I went away for a relaxing weekend, far from cell phone reception and internet access. Given my recent post about not being able to turn it off at the end of the day, maybe it is slightly ironic that I packed two books: The Art of Agile Development and The Art of War.
The Art of War is one of those books I like to pick up from time to time. I am not a fan of comparing war to sports or work, there is no comparison. The book is a good read though for understanding strategy, how to utilize resources, and human interactions. Many of the concepts are applicable to daily life.
I found an interesting passage in The Art of War that could be applied to the concept of Energized Work.
Victory should be swift
If victory is slow,
Men tire, morale sags
Sieges exhaust strength;
Strain the public treasury.
If men are tired,
Then the feudal lords
Will exploit the disarray
This even the wisest
Will be powerless
Logically, I believe in the concepts behind what the XP community refers to as Energized Work. Software engineering is a complex activity and it requires you to be fully engaged and focused. That is hard to do if you are working long hours. The problem I have with it is that over 20+ years of working as a software engineer, I have conditioned myself to work to the limits.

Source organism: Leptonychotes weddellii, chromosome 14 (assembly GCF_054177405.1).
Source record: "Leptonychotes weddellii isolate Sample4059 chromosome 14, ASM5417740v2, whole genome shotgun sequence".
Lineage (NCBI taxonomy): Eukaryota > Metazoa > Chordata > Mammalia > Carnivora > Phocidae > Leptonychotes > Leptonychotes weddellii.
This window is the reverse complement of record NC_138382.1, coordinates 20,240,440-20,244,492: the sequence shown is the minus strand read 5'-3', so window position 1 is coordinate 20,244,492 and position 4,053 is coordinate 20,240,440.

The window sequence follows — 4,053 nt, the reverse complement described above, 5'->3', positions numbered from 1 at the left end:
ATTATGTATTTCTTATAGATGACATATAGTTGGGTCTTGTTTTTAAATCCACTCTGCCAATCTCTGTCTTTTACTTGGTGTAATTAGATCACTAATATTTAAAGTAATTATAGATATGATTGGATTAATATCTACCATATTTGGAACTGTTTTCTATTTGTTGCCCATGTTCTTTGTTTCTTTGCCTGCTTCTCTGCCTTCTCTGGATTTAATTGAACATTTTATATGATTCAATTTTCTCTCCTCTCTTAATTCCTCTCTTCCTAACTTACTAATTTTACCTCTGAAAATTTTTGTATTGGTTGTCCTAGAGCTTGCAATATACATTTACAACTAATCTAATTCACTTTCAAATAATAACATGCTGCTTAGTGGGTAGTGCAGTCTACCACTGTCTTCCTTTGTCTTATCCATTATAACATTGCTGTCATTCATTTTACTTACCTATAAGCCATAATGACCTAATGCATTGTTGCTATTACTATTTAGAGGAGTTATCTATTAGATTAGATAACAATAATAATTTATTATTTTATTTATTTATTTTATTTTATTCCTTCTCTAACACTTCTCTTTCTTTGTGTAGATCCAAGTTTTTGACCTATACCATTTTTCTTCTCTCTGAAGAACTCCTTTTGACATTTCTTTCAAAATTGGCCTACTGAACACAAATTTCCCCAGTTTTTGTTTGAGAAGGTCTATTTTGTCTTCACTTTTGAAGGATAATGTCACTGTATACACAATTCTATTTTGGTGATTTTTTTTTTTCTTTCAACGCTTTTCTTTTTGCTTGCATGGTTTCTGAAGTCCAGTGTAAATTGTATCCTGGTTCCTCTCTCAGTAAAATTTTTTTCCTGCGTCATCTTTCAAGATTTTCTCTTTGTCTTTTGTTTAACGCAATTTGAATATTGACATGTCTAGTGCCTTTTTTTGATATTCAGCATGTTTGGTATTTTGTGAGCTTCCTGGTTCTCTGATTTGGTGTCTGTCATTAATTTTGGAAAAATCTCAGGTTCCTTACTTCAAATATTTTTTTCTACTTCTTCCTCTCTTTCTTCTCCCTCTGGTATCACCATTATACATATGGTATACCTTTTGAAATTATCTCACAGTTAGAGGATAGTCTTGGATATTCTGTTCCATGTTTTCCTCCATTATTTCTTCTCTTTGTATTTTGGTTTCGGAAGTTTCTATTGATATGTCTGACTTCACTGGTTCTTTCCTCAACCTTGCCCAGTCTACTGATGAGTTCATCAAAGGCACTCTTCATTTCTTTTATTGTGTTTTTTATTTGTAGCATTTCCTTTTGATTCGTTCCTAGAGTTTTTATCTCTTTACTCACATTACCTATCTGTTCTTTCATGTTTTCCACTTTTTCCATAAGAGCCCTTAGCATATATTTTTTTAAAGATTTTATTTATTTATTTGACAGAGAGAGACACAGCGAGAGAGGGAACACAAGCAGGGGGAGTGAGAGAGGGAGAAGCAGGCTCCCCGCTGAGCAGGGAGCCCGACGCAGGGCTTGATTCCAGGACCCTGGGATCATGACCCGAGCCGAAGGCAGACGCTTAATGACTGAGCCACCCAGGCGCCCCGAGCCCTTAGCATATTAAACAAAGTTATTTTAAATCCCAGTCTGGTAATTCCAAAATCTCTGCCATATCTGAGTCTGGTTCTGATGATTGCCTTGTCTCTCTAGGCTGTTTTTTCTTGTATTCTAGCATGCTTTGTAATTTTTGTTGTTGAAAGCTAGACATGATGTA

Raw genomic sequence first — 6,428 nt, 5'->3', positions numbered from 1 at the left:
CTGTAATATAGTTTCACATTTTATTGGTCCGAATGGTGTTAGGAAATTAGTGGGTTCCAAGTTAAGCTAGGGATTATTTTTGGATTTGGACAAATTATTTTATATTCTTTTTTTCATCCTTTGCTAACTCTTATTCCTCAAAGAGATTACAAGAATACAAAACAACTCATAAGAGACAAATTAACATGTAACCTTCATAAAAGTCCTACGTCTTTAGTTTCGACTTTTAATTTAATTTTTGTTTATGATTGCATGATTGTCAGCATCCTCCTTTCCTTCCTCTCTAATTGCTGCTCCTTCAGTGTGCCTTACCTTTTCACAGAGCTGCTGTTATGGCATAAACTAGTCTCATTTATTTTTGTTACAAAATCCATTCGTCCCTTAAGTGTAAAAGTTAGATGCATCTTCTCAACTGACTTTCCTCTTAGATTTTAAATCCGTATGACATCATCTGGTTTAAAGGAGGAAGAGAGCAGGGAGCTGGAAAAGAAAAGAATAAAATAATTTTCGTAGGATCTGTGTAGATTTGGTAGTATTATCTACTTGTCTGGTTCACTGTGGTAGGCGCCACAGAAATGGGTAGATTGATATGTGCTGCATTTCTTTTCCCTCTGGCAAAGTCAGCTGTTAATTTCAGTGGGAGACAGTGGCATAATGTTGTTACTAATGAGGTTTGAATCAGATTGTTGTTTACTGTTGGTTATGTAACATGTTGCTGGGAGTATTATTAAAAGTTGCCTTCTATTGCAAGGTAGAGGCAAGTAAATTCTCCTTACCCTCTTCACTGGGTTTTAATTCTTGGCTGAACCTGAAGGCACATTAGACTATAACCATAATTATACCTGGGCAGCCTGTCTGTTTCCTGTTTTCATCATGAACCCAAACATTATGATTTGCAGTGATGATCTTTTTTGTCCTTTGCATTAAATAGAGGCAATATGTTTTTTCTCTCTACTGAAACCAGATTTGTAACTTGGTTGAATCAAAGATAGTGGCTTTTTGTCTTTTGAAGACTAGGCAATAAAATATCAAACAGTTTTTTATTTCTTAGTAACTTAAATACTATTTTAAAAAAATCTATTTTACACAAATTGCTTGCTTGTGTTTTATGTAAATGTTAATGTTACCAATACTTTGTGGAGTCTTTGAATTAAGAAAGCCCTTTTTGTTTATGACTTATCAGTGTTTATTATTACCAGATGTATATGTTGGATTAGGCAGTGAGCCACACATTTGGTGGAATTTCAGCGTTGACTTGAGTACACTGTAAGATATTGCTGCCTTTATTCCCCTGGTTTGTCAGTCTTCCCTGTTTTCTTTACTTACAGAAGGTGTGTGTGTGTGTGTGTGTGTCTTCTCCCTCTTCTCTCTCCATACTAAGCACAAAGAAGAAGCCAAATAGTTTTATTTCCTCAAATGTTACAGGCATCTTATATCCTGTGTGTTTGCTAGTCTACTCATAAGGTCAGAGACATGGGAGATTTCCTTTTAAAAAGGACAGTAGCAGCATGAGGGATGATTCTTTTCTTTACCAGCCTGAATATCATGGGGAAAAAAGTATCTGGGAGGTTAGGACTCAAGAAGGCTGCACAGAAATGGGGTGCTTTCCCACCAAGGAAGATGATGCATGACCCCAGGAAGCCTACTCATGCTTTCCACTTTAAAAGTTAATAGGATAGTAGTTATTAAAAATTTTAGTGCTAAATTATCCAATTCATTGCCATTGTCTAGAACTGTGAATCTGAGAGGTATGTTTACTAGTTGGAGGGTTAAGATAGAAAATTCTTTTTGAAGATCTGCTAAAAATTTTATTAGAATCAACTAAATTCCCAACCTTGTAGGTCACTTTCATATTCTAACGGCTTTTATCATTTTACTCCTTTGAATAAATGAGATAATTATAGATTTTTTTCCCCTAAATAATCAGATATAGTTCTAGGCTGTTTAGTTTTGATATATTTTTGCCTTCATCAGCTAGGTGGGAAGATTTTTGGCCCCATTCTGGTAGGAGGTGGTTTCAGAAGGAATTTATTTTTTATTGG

I was talking with another developer about this recently and I said that it really takes buy-in from management to make Energized Work possible. He turned it around and put the burden back on me. His thinking was it only worked if I made the decision to follow the principles and it would never work if I waited for someone else to make it happen.
That meant I had to make the decision to leave work at a regular time. That I had to make the decision to spend time with my family instead of sneaking off to do work. This developer and I have worked together in the past and he knows my work habits pretty well. His analysis stopped me in my tracks.
Bad habits are hard to break. One of mine is not being able to turn it off at the end of the day. I have to put the blame for that squarely on me. I have no problem saying to another developer “Go home, you’ll get it in the morning”. I need to remember to apply that advice to myself from time to time.
Inspired by James Shore’s recent Energized Work haiku (and feeling temporarily brainlocked) I decided to tap my inner muse
Commented out code!
Detritus of method’s past
Time to refactor
I know…..don’t give up the day job. And give me a break, I know refactoring is a lot more than removing commented out code, but there is only so much you can say in 5-7-5 syllables.
Plus, I really wanted to work in detritus. Not a word you get to use everyday.